Hi. Here’s a brief “what to consider when hiring a painter” reference paper.
First things first – compile a list of exactly what you want done. Describe the job in detail (walls, ceiling, baseboards, window trim, windows, door trim, doors, crown molding), including specific products or colors you want (or the general look you want), a desired timeframe, and any possible obstacles (drywall repairs, etc.). Giving each contractor the same information on which to base their estimates on will help you compare “apples to apples.” If you have the ability to email pictures or a floor plan so much the better.
Next – create a list of potential painters. Sources may include referrals from friends, reviews on Yelp! (free, but varying reliability), reviews on Angies List (you have to join – it’s usually under $10 a year and is more reliable than unconfirmed reviewing sites), the Better Business Bureau, or your preferred research tool on the internet. Three candidates are usually enough for you to make an informed decision without tying up too much time. Probably a smaller number for a smaller project and vice a versa. You’ll find that in the busy season (nice weather) it is not uncommon to have no shows from some painters who operate on more short term considerations.
In addition to checking review sites, when initially talking to each contractor, ask for references from the past month. They should provide the names of people who commissioned projects similar to yours (somewhat recently is the key). You need to call or email them and then determine the painters you allow to bid on your project. The reason for this extra step is to ensure that the reviews available online are referring to work done by current employees. All businesses experience turnover which can affect quality.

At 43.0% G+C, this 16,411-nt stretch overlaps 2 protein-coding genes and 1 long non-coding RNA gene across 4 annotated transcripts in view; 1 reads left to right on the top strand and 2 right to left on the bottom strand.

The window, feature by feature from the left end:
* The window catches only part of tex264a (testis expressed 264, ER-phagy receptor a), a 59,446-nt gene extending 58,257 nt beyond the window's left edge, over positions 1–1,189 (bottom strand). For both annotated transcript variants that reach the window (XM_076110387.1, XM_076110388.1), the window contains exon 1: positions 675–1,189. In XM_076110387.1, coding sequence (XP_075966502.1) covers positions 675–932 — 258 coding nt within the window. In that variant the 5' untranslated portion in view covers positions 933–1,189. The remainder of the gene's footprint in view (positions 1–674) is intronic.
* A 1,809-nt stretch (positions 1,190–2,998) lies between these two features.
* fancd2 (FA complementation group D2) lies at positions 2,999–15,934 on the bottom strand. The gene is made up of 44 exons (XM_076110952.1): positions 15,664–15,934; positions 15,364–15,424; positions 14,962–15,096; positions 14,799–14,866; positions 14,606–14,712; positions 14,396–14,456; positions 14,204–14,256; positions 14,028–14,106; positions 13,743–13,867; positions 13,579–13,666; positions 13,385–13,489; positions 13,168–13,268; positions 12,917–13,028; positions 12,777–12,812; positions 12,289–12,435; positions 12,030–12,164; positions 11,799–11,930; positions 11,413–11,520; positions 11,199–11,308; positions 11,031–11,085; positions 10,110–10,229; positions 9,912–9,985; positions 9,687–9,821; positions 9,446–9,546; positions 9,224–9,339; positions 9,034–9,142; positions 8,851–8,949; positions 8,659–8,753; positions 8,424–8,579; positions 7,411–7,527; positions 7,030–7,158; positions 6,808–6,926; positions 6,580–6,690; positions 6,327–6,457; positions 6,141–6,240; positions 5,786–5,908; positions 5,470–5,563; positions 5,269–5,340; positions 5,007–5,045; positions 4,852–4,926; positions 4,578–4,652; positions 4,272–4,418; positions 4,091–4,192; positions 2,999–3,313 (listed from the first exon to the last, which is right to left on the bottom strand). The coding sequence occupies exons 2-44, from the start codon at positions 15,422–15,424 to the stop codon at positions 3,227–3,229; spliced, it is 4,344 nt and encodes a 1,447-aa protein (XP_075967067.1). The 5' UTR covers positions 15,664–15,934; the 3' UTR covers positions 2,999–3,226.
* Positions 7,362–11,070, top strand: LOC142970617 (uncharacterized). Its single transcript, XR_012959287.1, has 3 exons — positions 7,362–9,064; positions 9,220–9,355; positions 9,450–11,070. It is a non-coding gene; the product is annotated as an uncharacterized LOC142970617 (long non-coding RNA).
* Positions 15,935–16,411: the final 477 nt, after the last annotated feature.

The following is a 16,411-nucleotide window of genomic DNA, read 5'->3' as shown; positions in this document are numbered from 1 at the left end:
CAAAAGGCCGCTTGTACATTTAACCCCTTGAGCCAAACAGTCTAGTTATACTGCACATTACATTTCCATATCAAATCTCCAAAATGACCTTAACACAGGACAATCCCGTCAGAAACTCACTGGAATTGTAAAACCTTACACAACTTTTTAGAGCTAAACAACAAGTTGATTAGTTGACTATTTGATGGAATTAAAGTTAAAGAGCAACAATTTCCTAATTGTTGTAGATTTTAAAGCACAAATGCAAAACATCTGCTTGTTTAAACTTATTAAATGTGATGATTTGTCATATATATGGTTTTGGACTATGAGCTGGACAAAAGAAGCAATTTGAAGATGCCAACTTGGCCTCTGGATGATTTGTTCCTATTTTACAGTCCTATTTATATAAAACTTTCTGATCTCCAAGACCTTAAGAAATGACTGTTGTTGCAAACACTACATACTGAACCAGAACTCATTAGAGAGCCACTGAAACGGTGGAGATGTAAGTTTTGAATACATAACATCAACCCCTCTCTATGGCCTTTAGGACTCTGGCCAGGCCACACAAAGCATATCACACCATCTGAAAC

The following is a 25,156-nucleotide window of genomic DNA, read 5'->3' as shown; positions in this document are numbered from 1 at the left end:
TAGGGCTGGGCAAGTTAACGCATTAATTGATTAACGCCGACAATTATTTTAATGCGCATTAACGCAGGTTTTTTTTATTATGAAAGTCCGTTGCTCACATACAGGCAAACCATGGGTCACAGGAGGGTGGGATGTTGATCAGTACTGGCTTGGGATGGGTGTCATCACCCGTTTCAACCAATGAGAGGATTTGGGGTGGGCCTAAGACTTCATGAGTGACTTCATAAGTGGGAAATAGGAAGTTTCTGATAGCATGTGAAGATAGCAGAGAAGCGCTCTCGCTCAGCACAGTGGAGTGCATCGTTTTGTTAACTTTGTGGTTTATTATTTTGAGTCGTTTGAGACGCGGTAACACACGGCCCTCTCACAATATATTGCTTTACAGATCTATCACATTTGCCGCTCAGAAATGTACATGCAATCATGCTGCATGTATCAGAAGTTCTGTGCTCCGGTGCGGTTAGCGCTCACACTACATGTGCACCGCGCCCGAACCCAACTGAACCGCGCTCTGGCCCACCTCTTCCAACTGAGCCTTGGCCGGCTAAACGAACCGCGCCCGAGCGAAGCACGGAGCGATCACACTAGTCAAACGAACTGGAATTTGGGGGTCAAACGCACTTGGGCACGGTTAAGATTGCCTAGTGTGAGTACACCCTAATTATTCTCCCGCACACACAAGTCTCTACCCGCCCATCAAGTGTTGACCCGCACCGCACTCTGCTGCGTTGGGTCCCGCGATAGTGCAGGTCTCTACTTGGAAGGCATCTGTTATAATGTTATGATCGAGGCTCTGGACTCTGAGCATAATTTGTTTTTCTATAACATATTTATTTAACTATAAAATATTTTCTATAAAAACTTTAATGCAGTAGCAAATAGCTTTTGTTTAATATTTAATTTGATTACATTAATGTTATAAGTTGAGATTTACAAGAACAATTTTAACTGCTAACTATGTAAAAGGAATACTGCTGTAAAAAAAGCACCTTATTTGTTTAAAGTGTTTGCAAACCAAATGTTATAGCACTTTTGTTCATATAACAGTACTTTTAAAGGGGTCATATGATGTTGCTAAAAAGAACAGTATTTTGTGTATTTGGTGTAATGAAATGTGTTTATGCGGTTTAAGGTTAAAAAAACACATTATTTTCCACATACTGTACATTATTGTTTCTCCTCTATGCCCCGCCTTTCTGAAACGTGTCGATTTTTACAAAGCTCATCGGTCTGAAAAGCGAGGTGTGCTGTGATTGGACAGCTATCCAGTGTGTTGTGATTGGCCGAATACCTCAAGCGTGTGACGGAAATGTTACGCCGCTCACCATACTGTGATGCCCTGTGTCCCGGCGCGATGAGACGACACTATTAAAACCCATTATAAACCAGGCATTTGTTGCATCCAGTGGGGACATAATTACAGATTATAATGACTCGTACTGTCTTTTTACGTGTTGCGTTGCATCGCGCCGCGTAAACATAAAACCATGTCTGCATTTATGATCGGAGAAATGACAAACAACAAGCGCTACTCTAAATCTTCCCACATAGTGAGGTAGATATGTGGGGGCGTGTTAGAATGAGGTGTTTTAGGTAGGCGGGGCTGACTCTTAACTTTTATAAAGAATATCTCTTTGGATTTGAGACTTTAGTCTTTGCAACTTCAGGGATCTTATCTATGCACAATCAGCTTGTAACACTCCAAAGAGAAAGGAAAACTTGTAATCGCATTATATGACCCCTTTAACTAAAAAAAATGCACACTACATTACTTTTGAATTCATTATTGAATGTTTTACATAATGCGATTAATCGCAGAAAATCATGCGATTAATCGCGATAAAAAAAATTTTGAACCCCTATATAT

Each step in the process is important as you begin to form your opinions. The ideal contractor will be on-time, businesslike and courteous, and be prepared to answer questions and offer suggestions. Don’t hesitate to ask! It will help you make an informed decision. After interviewing with several you should ask your top three or four choices to prepare comprehensive proposals. These proposals should include:
- The type and amount of surface preparation (description of technique)
- Priming (a must for bare or patched surfaces or stained areas)
- Caulking (where it will be used)
- The brand of paint (you need to agree on the manufacturer’s name AND specific product line and sheen)
- Number of coats to be applied
- Firm cost (what is/what is not included)
- Start and completion dates
- Payment terms
Review the proposals and ask additional questions. If, for example, one painting contractor’s fee is substantially higher or lower than his competitors’, ask why. Neither are necessarily a bad thing. A higher fee might indicate that he takes more time and care or that they just charge a lot. A lower fee might indicate that he uses less-expensive tools and supplies or potentially less experienced labor.
Unless the task is enormous or the timeline is weeks in length you should avoid any painting contractor looking for a down payment. Also, ask for a couple of days after completion before payment becomes due. This gives you a chance to carefully inspect the job (without being rushed) and insures that any touch ups are identified and completed promptly.
I hope this helps. For more information visit http://www.yourpainters.com